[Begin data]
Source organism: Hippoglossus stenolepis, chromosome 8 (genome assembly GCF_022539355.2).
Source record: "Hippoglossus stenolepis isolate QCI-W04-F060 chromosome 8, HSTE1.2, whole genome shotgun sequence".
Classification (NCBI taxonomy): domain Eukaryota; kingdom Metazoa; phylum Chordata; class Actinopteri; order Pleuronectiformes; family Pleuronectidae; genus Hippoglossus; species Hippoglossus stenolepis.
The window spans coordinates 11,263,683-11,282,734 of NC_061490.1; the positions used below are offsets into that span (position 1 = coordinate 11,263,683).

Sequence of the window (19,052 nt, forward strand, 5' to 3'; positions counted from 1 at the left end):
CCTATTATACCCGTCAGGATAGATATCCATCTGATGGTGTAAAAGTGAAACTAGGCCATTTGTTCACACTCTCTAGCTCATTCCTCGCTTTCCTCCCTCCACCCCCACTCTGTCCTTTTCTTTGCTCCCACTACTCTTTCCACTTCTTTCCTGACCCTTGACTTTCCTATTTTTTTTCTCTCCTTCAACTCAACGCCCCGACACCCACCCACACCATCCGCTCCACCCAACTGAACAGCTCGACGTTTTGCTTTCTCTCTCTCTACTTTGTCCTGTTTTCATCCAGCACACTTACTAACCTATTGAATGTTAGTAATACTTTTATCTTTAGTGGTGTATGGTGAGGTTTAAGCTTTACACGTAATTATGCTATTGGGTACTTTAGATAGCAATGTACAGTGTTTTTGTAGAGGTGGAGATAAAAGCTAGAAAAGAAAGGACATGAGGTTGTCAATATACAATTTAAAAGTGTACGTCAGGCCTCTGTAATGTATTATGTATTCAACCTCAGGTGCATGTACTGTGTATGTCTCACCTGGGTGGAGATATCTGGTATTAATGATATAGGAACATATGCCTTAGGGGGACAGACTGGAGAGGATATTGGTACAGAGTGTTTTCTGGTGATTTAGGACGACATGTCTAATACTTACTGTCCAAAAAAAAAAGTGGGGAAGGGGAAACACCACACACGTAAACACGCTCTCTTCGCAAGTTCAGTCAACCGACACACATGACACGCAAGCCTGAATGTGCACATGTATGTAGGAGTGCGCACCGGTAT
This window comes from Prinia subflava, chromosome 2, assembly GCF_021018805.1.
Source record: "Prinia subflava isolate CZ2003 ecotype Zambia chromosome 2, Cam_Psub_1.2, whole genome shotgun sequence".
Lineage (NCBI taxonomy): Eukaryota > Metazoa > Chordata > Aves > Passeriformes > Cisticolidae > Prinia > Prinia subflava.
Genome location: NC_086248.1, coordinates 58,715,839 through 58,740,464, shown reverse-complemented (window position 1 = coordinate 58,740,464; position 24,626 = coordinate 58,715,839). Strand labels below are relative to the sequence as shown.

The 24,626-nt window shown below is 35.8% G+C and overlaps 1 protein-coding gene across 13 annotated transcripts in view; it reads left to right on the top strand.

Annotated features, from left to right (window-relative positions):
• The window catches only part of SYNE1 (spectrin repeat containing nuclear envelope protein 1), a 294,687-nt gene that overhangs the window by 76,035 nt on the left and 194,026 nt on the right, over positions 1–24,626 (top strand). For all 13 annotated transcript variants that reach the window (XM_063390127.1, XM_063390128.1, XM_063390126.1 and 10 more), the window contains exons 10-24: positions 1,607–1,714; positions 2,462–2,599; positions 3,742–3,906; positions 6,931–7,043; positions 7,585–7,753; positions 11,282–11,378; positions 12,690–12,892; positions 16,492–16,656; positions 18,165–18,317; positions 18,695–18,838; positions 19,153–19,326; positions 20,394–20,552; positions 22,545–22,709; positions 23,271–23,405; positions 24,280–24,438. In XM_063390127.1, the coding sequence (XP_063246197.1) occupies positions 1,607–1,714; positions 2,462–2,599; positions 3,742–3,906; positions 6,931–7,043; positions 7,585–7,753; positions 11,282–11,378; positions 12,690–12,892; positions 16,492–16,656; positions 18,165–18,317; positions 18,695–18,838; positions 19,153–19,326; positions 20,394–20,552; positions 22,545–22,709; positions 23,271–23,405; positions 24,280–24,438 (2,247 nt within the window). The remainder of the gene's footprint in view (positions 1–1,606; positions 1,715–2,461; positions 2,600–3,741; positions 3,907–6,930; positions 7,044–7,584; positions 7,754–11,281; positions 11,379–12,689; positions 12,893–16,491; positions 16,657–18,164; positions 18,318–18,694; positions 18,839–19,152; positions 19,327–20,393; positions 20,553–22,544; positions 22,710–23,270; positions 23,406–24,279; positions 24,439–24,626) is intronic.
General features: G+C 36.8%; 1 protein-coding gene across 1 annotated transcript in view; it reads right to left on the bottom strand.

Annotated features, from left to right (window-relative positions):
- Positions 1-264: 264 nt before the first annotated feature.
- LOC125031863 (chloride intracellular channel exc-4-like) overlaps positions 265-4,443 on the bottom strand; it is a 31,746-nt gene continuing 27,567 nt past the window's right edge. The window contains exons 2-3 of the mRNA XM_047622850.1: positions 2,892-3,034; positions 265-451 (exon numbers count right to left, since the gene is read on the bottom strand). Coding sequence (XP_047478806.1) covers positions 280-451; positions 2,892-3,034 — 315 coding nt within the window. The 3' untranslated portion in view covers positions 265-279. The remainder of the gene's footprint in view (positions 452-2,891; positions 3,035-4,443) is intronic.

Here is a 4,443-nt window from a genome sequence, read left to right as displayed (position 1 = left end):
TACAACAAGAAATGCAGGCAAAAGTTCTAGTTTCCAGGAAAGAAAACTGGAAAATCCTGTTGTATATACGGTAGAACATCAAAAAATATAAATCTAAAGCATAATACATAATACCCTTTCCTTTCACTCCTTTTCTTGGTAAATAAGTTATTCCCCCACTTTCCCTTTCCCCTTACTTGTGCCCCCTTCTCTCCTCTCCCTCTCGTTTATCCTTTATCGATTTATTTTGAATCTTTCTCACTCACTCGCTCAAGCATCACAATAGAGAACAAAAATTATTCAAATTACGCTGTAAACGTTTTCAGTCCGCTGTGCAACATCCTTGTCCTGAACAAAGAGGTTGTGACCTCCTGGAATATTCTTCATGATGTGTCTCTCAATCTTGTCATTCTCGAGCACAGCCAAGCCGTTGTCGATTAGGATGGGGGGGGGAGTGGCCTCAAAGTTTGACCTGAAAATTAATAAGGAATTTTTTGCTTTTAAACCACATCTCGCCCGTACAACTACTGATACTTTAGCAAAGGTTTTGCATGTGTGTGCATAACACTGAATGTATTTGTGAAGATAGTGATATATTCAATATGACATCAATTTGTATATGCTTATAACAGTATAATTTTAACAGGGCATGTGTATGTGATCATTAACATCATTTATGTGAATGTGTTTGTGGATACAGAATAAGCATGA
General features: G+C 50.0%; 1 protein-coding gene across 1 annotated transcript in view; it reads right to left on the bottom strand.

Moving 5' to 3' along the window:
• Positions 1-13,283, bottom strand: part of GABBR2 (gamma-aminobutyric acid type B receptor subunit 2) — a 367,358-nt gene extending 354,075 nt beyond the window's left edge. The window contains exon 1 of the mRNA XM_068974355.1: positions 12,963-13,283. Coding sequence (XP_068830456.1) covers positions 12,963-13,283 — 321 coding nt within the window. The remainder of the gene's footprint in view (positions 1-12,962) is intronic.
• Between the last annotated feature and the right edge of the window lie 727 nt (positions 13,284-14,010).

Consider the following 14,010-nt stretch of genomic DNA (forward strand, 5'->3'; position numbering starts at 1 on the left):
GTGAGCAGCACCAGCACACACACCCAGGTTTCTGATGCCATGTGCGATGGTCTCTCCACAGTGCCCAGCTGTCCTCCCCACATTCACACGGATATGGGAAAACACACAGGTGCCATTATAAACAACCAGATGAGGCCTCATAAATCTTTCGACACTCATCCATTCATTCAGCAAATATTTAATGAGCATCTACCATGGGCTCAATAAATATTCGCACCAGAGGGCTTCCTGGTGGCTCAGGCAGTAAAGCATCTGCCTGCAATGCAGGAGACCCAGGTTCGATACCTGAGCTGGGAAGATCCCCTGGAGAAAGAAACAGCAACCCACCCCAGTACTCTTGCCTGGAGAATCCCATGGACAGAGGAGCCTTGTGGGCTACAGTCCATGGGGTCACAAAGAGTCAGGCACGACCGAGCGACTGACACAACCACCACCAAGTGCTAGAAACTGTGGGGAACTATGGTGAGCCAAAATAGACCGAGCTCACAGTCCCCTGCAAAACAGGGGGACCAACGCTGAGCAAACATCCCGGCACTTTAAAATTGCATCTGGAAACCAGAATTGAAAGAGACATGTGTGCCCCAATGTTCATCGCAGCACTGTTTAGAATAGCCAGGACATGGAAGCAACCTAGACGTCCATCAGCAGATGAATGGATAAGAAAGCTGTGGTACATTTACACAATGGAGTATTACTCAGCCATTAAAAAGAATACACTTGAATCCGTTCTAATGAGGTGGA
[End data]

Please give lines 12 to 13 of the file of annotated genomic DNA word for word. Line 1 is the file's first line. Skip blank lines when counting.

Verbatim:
Annotated features, from left to right (window-relative positions):
• The window catches only part of SYNE1 (spectrin repeat containing nuclear envelope protein 1), a 294,687-nt gene that overhangs the window by 76,035 nt on the left and 194,026 nt on the right, over positions 1–24,626 (top strand). For all 13 annotated transcript variants that reach the window (XM_063390127.1, XM_063390128.1, XM_063390126.1 and 10 more), the window contains exons 10-24: positions 1,607–1,714; positions 2,462–2,599; positions 3,742–3,906; positions 6,931–7,043; positions 7,585–7,753; positions 11,282–11,378; positions 12,690–12,892; positions 16,492–16,656; positions 18,165–18,317; positions 18,695–18,838; positions 19,153–19,326; positions 20,394–20,552; positions 22,545–22,709; positions 23,271–23,405; positions 24,280–24,438. In XM_063390127.1, the coding sequence (XP_063246197.1) occupies positions 1,607–1,714; positions 2,462–2,599; positions 3,742–3,906; positions 6,931–7,043; positions 7,585–7,753; positions 11,282–11,378; positions 12,690–12,892; positions 16,492–16,656; positions 18,165–18,317; positions 18,695–18,838; positions 19,153–19,326; positions 20,394–20,552; positions 22,545–22,709; positions 23,271–23,405; positions 24,280–24,438 (2,247 nt within the window). The remainder of the gene's footprint in view (positions 1–1,606; positions 1,715–2,461; positions 2,600–3,741; positions 3,907–6,930; positions 7,044–7,584; positions 7,754–11,281; positions 11,379–12,689; positions 12,893–16,491; positions 16,657–18,164; positions 18,318–18,694; positions 18,839–19,152; positions 19,327–20,393; positions 20,553–22,544; positions 22,710–23,270; positions 23,406–24,279; positions 24,439–24,626) is intronic.